During the warmer summer months people living near the Oxidation Ponds at Bromley may notice an increased number of midges.

We appreciate midges can be annoying, but they are not dangerous as they cannot bite. Normal fly spray will kill them, long-acting surface sprays are also effective. They are attracted to light, so ensure windows and doors are closed in the evenings.

What we are doing

For nearly 40 years, the Council has run a summer control programme from November each year, treating every few weeks through to April, depending on the climatic conditions.

December 2016 update

The ponds are currently treated with slow-release methoprene pellets that prevent the larvae from developing into adults.

Methoprene is commonly found in flea treatments for dogs, cats, and cattle and in home insect sprays. It is not very toxic (except to fleas, midges etc) and does not impact significantly on bird or water life.

Over the summer months, the ponds are treated every 2.5-3 weeks. This is more frequent than the supplier's recommendations, increasing the frequency any more than this will have little effect.

We will be adapting midge control strategies used in Auckland, and will be trialling the use of a contact insecticide within the pond boundaries this summer. We are also investigating other alternative chemicals with a local company.

The Council is not required to treat the ponds, but we do it because we want to be a good neighbour to the residents of Bromley and Aranui.

The Council continues to meet all Hazardous Substances and New Organisms requirements under the Act, including recording the amounts of organophosphate in our ponds. Additionally, an ornithologist will be monitoring the ponds while we are using the insecticide.


There are several possible reasons why the numbers of midges increase:

  • The warmer weather may have triggered an increase in numbers
  • The water quality in the city’s wastewater ponds is very good
  • The earthquake damage has been repaired on the banks of the ponds, which has meant the ponds are shallower and the banks larger providing more breeding sites
  • The nor’east winds may blow the midges from the Avon-Heathcote area into the surrounding suburbs (midges can’t fly against the wind)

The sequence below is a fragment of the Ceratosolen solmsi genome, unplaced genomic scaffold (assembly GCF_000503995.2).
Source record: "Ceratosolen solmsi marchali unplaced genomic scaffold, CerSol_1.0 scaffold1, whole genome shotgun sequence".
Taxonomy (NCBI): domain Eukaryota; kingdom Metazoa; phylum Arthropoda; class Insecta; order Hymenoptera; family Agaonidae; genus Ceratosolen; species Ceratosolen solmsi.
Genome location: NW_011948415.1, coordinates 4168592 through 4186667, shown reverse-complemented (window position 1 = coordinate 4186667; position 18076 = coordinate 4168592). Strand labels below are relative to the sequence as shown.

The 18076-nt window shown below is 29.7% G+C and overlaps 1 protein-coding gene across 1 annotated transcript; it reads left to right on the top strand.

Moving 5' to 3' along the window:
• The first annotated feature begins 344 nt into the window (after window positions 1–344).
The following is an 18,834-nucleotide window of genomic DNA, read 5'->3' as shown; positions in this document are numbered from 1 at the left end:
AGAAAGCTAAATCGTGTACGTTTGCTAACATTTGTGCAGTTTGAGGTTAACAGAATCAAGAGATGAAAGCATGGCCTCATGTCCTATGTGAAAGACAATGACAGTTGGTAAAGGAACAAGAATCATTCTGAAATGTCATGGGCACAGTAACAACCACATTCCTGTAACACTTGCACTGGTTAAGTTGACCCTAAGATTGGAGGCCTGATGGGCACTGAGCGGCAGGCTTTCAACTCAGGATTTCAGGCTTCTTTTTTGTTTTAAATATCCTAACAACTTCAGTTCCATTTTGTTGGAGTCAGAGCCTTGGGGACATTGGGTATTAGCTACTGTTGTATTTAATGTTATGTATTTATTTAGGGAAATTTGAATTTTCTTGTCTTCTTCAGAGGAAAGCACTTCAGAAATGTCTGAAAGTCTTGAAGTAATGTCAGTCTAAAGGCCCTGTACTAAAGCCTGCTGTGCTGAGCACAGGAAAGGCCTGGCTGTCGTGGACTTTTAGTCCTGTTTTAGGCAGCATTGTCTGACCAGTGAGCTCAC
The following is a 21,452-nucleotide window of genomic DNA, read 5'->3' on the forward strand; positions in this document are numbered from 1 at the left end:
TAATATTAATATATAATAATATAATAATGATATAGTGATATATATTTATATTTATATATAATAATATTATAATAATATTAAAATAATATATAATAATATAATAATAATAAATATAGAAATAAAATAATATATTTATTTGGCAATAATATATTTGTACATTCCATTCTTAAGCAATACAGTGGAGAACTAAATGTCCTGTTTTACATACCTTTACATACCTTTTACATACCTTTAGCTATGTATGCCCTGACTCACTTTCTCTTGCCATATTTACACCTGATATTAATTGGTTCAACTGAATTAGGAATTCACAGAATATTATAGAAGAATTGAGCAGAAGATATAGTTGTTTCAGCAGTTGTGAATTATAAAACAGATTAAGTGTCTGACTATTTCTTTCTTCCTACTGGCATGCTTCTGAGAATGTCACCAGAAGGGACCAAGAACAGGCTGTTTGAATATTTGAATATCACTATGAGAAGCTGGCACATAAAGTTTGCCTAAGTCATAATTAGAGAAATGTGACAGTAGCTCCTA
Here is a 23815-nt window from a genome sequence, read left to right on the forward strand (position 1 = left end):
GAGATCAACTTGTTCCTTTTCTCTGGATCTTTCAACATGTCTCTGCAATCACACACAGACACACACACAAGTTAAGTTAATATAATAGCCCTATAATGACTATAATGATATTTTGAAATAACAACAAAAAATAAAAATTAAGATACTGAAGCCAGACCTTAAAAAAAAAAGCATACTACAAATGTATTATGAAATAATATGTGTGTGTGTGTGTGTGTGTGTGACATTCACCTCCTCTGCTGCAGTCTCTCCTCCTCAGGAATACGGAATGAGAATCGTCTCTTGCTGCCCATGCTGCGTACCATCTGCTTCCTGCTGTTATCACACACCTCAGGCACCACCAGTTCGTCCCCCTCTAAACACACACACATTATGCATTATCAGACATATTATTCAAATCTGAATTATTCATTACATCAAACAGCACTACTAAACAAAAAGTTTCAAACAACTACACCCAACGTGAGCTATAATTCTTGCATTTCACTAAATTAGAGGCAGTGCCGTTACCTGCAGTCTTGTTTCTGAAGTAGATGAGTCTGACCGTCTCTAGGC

• The midges over time become resistant to some methods of treatment so sometimes we need to change our methods and mix them up a little. 

The native midge (Chironomus Zealandicus) is a small fly which, while similar in appearance to their close cousin the mosquito.  During the warmer temperatures of the summer months the adult flies can form large swarms which can reach nuisance proportions.

The native midge has always lived in the still, fresh waters near the Avon-Heathcote Estuary. Lake Ellesmere, Lake Forsyth, and around Horseshoe Lake are also common breeding spots of the midge. The ponds at the Christchurch Wastewater Treatment Plant have become an ideal breeding site.

The midge lays its eggs directly into shallow freshwater pools and may attach them to plants or stones at the waters edge. They have a 20- to 40-day lifecycle (depending on water temperature) and only spend two to three days as adults (during which time they mate and breed).

The emergence of the adult midge is temperature dependant, they require water temperatures greater that 17 degrees for optimal breeding. As temperatures drop below 17 deg the hatching time of the midges is slower. During autumn and winter they become dormant.

They are a freshwater fly, and need clean fresh water with lots of nutrients for ideal breeding conditions. The treatment ponds unfortunately are ideal. The banks of the ponds were damaged in the earthquakes and as a result the ponds are shallower and therefore warmer, making them even more ideal for the midges.